Lindy Lou Layman, right, stands with her defense attorney Justin Keiter after making an appearance in court, Tuesday, Jan. 9, 2018, in Houston. Layman is challenging allegations that she caused at least $300,000 in damage to a prominent Houston attorney's art collection at the end of their first date. She is charged with felony criminal mischief for the Dec. 23 incident in the home of attorney Tony Buzbee. (Michael Ciaglo/Houston Chronicle via AP)

Lindy Lou Layman, right, stands with her defense attorney Justin Keiter after making an appearance in court.  (Michael Ciaglo/Houston Chronicle via Associated Press)

The Dallas Morning News, citing the criminal report, reported that Layman “tore paintings off the wall with her hands” and threw sculptures across the room. Prosecutors reportedly alleged that Layman hid in his home when he arranged an Uber ride for her.

Justin Keiter, Layman’s attorney, said Tuesday his client is a “great person” and they “disagree with Mr. Buzbee’s rendition of the facts.” He declined to give an alternate version of what happened, saying he’s saving it for the courtroom.

“She’s weathering the storm of the intense media scrutiny that she has endured,” Keiter said, according to the Houston Chronicle. She was at court with her father.

Layman is free on $30,000 bond.

Oprah as commander in chief? Here’s what she had to say about the Iraq War

For Oprah Winfrey to prove to voters that she can serve as commander in chief, she’ll first have to reconcile her past advancement of anti-war causes with her support for the Iraq War in 2002.

Well, first she’ll have to decide to run for president. Then she’ll want to get some sort of campaign staff.

And then she’ll probably have to clarify whether either of those military-related positions are actually true.

Winfrey’s stirring speech during the Golden Globes award ceremony Sunday night — during which she spoke about discrimination against women in Hollywood and America — has sparked rumors of a possible political campaign in the entertainer’s future.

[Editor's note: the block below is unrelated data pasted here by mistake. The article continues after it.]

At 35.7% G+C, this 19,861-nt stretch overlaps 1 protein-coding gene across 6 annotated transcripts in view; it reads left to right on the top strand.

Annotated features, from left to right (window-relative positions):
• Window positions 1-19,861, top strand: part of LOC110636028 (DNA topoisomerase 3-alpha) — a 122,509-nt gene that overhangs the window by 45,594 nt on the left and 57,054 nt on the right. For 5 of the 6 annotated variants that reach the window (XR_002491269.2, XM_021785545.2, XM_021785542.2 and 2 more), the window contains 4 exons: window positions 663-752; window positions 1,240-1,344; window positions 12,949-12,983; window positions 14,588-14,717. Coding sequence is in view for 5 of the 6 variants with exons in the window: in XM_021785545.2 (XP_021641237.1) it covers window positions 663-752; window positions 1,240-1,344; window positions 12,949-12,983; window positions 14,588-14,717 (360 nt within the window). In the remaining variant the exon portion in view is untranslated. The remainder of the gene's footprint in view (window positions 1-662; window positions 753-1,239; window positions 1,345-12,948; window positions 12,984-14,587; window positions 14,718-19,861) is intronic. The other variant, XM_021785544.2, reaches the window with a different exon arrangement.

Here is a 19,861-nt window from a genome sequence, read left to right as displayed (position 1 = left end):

And, in typical responsible social media fashion, that speculation in turn has sparked widespread dissection of what the one-time talk show host’s policy positions might be, including angry attacks on the actress/producer/media icon for being both too pro-military and against the troops.

Could you please link to evidence of Oprah supporting the Iraq war? Because she received a ridiculous amount of hate mail for an anti-war series she produced 15 years ago.

Much of the conversation has focused on a series episodes of The Oprah Winfrey Show that ran in late 2002 and early 2003. The shows came amid public discussion about the United States role in the Middle East, and the possibility of a war in Iraq.

At the time, Winfrey took heavy criticism for the first show — “Help you decide if you think we should attack Iraq” — being too accepting of administration claims concerning the need for military intervention.

But subsequent episodes in following months earned praise from anti-war activists for questioning the reasoning behind the looming conflict. During one titled “The world speaks out on Iraq,” Winfrey showed clips from various high-profile individuals urging U.S. officials to avoid war.

Winfrey later said the episodes earned her voluminous hate-mail. Time magazine listed the series as one of the top 10 controversies of her long entertainment career.

She also was criticized for going too easy on Bush as a guest of the show in later years, and not better exposing mistakes by his White House in the lead-up to the conflict.

Now, all of those moments have formed the basis of Winfrey’s burgeoning national security strategy, in the same way that her program on “raising sextuplets and twins” could soon be the core of her tax policy positions.